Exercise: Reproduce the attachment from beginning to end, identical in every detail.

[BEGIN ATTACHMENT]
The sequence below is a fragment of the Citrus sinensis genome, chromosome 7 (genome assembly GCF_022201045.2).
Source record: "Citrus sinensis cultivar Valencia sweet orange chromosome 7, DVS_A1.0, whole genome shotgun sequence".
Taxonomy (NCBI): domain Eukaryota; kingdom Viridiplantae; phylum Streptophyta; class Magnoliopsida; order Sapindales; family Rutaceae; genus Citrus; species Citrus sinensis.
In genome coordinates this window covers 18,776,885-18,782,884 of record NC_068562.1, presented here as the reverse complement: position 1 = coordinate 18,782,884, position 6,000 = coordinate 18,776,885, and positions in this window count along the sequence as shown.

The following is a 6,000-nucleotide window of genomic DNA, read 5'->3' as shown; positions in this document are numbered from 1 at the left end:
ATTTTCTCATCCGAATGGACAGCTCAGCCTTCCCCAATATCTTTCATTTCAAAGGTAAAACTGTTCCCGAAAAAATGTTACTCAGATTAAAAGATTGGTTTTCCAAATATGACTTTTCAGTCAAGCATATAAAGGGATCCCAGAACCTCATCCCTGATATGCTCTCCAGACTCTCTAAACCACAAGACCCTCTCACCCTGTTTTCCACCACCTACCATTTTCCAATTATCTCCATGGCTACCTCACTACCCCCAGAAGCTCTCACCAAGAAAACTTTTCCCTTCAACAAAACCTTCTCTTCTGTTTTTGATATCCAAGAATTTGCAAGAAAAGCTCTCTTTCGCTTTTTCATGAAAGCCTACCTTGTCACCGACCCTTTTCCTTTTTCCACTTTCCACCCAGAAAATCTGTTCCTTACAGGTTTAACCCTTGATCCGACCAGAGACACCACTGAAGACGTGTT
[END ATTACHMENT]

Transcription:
The sequence below is a fragment of the Citrus sinensis genome, chromosome 7 (genome assembly GCF_022201045.2).
Source record: "Citrus sinensis cultivar Valencia sweet orange chromosome 7, DVS_A1.0, whole genome shotgun sequence".
Taxonomy (NCBI): domain Eukaryota; kingdom Viridiplantae; phylum Streptophyta; class Magnoliopsida; order Sapindales; family Rutaceae; genus Citrus; species Citrus sinensis.
In genome coordinates this window covers 18,776,885-18,782,884 of record NC_068562.1, presented here as the reverse complement: position 1 = coordinate 18,782,884, position 6,000 = coordinate 18,776,885, and positions in this window count along the sequence as shown.

The following is a 6,000-nucleotide window of genomic DNA, read 5'->3' as shown; positions in this document are numbered from 1 at the left end:
ATTTTCTCATCCGAATGGACAGCTCAGCCTTCCCCAATATCTTTCATTTCAAAGGTAAAACTGTTCCCGAAAAAATGTTACTCAGATTAAAAGATTGGTTTTCCAAATATGACTTTTCAGTCAAGCATATAAAGGGATCCCAGAACCTCATCCCTGATATGCTCTCCAGACTCTCTAAACCACAAGACCCTCTCACCCTGTTTTCCACCACCTACCATTTTCCAATTATCTCCATGGCTACCTCACTACCCCCAGAAGCTCTCACCAAGAAAACTTTTCCCTTCAACAAAACCTTCTCTTCTGTTTTTGATATCCAAGAATTTGCAAGAAAAGCTCTCTTTCGCTTTTTCATGAAAGCCTACCTTGTCACCGACCCTTTTCCTTTTTCCACTTTCCACCCAGAAAATCTGTTCCTTACAGGTTTAACCCTTGATCCGACCAGAGACACCACTGAAGACGTGTT